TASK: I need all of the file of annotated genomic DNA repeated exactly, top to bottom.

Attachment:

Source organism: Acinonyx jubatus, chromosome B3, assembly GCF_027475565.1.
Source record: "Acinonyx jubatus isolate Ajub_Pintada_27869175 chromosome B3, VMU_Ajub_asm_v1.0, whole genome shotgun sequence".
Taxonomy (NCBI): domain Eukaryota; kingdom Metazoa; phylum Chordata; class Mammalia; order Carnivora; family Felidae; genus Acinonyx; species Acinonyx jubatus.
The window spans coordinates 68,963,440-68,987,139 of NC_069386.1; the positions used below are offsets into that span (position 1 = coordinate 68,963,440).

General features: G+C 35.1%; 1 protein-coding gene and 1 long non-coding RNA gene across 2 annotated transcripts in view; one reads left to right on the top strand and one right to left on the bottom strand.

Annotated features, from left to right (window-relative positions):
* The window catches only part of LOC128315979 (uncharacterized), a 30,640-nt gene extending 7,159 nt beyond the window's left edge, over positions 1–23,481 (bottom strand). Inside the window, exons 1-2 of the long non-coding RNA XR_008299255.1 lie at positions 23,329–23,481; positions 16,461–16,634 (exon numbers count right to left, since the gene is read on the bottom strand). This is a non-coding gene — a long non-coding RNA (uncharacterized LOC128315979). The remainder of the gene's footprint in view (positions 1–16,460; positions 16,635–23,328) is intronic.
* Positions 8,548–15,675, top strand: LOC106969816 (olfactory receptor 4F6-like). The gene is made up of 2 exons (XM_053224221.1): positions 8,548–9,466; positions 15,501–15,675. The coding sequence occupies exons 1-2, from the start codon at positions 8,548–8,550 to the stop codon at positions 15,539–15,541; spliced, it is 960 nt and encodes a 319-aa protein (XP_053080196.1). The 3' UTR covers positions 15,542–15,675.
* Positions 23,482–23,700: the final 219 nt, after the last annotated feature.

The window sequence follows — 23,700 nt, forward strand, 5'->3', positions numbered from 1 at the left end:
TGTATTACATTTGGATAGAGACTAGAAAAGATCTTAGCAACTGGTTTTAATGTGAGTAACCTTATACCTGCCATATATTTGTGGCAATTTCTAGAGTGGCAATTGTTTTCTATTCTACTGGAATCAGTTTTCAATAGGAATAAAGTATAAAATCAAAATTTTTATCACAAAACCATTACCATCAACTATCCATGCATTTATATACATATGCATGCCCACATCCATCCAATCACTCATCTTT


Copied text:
Source organism: Acinonyx jubatus, chromosome B3, assembly GCF_027475565.1.
Source record: "Acinonyx jubatus isolate Ajub_Pintada_27869175 chromosome B3, VMU_Ajub_asm_v1.0, whole genome shotgun sequence".
Taxonomy (NCBI): domain Eukaryota; kingdom Metazoa; phylum Chordata; class Mammalia; order Carnivora; family Felidae; genus Acinonyx; species Acinonyx jubatus.
The window spans coordinates 68,963,440-68,987,139 of NC_069386.1; the positions used below are offsets into that span (position 1 = coordinate 68,963,440).

General features: G+C 35.1%; 1 protein-coding gene and 1 long non-coding RNA gene across 2 annotated transcripts in view; one reads left to right on the top strand and one right to left on the bottom strand.

Annotated features, from left to right (window-relative positions):
* The window catches only part of LOC128315979 (uncharacterized), a 30,640-nt gene extending 7,159 nt beyond the window's left edge, over positions 1–23,481 (bottom strand). Inside the window, exons 1-2 of the long non-coding RNA XR_008299255.1 lie at positions 23,329–23,481; positions 16,461–16,634 (exon numbers count right to left, since the gene is read on the bottom strand). This is a non-coding gene — a long non-coding RNA (uncharacterized LOC128315979). The remainder of the gene's footprint in view (positions 1–16,460; positions 16,635–23,328) is intronic.
* Positions 8,548–15,675, top strand: LOC106969816 (olfactory receptor 4F6-like). The gene is made up of 2 exons (XM_053224221.1): positions 8,548–9,466; positions 15,501–15,675. The coding sequence occupies exons 1-2, from the start codon at positions 8,548–8,550 to the stop codon at positions 15,539–15,541; spliced, it is 960 nt and encodes a 319-aa protein (XP_053080196.1). The 3' UTR covers positions 15,542–15,675.
* Positions 23,482–23,700: the final 219 nt, after the last annotated feature.

The window sequence follows — 23,700 nt, forward strand, 5'->3', positions numbered from 1 at the left end:
TGTATTACATTTGGATAGAGACTAGAAAAGATCTTAGCAACTGGTTTTAATGTGAGTAACCTTATACCTGCCATATATTTGTGGCAATTTCTAGAGTGGCAATTGTTTTCTATTCTACTGGAATCAGTTTTCAATAGGAATAAAGTATAAAATCAAAATTTTTATCACAAAACCATTACCATCAACTATCCATGCATTTATATACATATGCATGCCCACATCCATCCAATCACTCATCTTT